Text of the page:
Comment


            • #7
              Originally posted by dian View Post
              i have epoxy glued a hardox 450 plate (that i ground before) on to a 8" chinese wilton vice, wit my vice is cast steel, i believe.
              Cast Steel, far and few. Very Nice! JR

              My old yahoo group. Bridgeport Mill Group

              https://groups.yahoo.com/neo/groups/...port_mill/info

              Comment


              • #8
                im not sure, but the original anvil didnt look like ci at all. might be a steel plate on a ci body?

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                • #9
                  Take a lot of heat but how about silver solder, mark

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                  • #10
                    Learn cast iron welding using oxy/acy and cast iron rod. The old Linde oxy/acy had a good set of instructions. It s out of print but it is available in digital form on the ESAB web site.

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                    • #11
                      I would think even soft solder would do the job. Brazing around the edges might leave an air gap and allow it to ring like a bell.

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                      • #12
                        An off the wall thought:
                        What if you used 4 steel dowels, welded to the bottom of the steel plate, and pressed or pounded into 4 matching drilled holes in the cast iron anvil, sort of like pilings in a foundation. Welds might have to be from the top of the plate then ground flat so the bottom of the plate was kept as flat as possible, avoiding any voids between the two parts. Loctite the dowels into the holes, and maybe even epoxy the bottom surface to the top of the cast anvil. Press it all together, let it all set up nice and hard, and keep your fingers crossed. At least it would make for some fascinating scrap metal. At best might serve for some mild pounding.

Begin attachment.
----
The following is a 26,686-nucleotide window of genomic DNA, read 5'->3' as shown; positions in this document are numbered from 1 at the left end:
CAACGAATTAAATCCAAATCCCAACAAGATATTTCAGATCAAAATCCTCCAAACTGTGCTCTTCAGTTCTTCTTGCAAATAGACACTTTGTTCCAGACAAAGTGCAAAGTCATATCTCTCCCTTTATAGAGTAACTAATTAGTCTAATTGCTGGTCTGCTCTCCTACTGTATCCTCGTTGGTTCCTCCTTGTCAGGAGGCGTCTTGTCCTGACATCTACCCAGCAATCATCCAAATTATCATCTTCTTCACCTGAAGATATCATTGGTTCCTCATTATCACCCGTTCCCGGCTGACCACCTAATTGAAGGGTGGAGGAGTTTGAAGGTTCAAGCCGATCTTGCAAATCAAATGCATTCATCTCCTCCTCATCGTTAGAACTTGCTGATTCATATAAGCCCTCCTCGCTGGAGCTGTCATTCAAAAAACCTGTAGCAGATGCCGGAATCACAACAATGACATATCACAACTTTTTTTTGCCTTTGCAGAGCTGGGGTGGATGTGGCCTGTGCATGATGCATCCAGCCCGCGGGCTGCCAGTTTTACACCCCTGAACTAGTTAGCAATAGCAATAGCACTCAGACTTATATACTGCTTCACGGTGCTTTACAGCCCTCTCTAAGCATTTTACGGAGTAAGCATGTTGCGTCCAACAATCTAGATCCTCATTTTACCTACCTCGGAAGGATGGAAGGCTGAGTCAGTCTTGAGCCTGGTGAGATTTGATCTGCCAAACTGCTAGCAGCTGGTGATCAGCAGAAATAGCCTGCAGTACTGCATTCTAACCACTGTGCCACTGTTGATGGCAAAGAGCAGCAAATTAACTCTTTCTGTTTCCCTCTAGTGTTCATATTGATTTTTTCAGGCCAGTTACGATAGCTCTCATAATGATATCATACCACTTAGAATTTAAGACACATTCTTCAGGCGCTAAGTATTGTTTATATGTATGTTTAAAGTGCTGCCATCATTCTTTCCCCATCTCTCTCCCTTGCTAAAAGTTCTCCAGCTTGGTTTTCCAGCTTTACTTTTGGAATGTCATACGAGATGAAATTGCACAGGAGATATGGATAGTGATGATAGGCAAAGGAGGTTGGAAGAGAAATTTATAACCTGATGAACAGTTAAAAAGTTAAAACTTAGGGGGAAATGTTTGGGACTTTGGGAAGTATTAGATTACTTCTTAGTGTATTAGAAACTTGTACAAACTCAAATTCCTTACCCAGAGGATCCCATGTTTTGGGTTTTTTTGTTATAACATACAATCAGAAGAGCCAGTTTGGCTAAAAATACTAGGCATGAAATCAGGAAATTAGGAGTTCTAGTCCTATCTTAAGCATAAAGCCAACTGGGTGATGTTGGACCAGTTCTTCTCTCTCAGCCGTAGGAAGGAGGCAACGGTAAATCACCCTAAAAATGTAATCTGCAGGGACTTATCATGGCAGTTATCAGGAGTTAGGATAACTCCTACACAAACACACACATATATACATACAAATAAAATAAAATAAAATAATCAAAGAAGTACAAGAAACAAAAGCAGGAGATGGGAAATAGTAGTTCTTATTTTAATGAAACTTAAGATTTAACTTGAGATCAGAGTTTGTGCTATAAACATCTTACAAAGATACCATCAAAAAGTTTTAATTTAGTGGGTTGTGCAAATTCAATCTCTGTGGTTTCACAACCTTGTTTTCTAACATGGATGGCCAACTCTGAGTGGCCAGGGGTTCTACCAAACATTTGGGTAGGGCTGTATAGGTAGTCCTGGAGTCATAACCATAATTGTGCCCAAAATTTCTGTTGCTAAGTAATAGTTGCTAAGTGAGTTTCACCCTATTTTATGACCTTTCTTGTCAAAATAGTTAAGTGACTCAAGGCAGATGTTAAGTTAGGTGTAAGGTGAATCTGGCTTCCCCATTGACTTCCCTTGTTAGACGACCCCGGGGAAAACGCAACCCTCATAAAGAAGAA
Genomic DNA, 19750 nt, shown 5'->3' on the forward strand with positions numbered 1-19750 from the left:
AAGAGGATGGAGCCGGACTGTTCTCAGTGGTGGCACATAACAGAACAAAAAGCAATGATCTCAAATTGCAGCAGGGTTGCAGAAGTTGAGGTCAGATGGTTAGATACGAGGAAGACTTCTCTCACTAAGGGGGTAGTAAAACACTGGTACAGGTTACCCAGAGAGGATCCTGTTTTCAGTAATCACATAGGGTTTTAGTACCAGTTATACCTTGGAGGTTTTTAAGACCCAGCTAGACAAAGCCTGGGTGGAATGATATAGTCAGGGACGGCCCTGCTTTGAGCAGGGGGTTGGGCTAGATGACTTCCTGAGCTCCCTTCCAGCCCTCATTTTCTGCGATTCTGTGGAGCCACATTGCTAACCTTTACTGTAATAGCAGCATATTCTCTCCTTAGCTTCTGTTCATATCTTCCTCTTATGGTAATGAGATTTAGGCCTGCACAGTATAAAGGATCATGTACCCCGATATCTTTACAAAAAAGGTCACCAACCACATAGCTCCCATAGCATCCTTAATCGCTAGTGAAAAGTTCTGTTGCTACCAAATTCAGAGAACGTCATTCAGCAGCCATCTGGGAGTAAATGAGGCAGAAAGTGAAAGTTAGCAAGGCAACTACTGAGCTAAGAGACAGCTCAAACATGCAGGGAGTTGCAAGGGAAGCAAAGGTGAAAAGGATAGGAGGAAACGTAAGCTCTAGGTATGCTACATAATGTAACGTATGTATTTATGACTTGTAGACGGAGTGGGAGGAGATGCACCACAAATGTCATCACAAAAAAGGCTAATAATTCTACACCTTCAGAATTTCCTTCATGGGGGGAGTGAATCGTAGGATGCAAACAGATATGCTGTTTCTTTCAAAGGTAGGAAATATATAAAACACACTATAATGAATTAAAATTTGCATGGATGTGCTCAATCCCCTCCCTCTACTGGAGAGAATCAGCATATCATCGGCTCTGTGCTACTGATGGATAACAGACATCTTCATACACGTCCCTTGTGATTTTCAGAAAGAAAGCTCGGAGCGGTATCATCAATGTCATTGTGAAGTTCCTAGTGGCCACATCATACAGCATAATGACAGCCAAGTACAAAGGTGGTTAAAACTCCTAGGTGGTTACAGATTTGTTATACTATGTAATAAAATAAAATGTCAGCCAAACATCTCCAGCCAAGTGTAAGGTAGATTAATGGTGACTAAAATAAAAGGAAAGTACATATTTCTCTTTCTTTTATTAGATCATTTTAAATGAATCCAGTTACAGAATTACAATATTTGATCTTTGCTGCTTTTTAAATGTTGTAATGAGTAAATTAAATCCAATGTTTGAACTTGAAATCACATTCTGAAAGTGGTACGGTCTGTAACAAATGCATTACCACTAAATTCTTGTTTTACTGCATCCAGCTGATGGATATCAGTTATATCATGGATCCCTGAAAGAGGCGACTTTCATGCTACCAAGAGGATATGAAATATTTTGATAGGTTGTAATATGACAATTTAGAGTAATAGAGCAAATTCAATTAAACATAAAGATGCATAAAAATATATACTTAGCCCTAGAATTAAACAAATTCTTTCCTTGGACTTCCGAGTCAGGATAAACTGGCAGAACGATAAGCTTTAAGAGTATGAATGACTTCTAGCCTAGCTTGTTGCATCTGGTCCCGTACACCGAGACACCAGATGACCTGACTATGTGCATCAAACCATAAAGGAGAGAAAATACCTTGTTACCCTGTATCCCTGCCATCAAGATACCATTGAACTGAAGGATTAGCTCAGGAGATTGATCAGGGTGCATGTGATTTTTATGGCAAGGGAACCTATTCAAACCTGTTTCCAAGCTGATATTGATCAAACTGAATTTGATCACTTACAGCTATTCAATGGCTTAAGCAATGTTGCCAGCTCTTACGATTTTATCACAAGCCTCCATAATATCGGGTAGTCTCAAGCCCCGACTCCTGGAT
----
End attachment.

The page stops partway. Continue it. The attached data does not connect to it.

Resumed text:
S E Michigan

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                        • #13
                          No oxy-acetylene so no way to silver solder something this big. I've got two propane torches is all. At best with both running and at least one part sitting on a heat resistant insulator I might be able to soft solder a plate to the anvil

                          Oakland, the pins idea sounds intriguing. I like how you think! I think I'd do it a little differently though. I'm thinking bond the plate to the anvil THEN drill and pin right through the plate into the anvil using the 680 in the holes to anchor the pins. And I'm thinking a few more than four smaller pins around the edge. Something like 3 rows of 3 each or so

                          Dian, that's good to know about the epoxy. And the use you are putting it to is the same as this "anvil like object" has and would continue to be used for. Just like pins going out and in, the odd smaller bearing tapped lightly into place, perhaps light duty riveting and similar things. Did you use anything all that fancy for the brand or type of epoxy?

                          At least one of the dings in the face of this thing was done when peening a small length of regular nail into a couple of parts as a rivet. It was that divot pushed into the surface about 18 years ago that mostly made me give up on the thing for anything other than some casual use. And my use has been so casual that I'm thinking either "fix" it in some way or just put it into the scrap metal donation bin along with the rest of the offcuts that are too small to do anything with.
                          Last edited by BCRider; 01-19-2021, 02:59 PM.
                          Chilliwack BC, Canada

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                          • #14
                            Old time anvil makers did not have O/A either, and they welded the faces on.......
                            2801 3147 6749 8779 4900 4900 4900

                            Keep eye on ball.
                            Hashim Khan


                            It's just a box of rain, I don't know who put it there.

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                            • #15
                              Light up a nice fire in the fireplace. When it dies down, throw the anvil on the coals. While the anvil is heating up, bring the welding equipment next to the fireplace. When the anvil is warm enough, cover it with hard facing.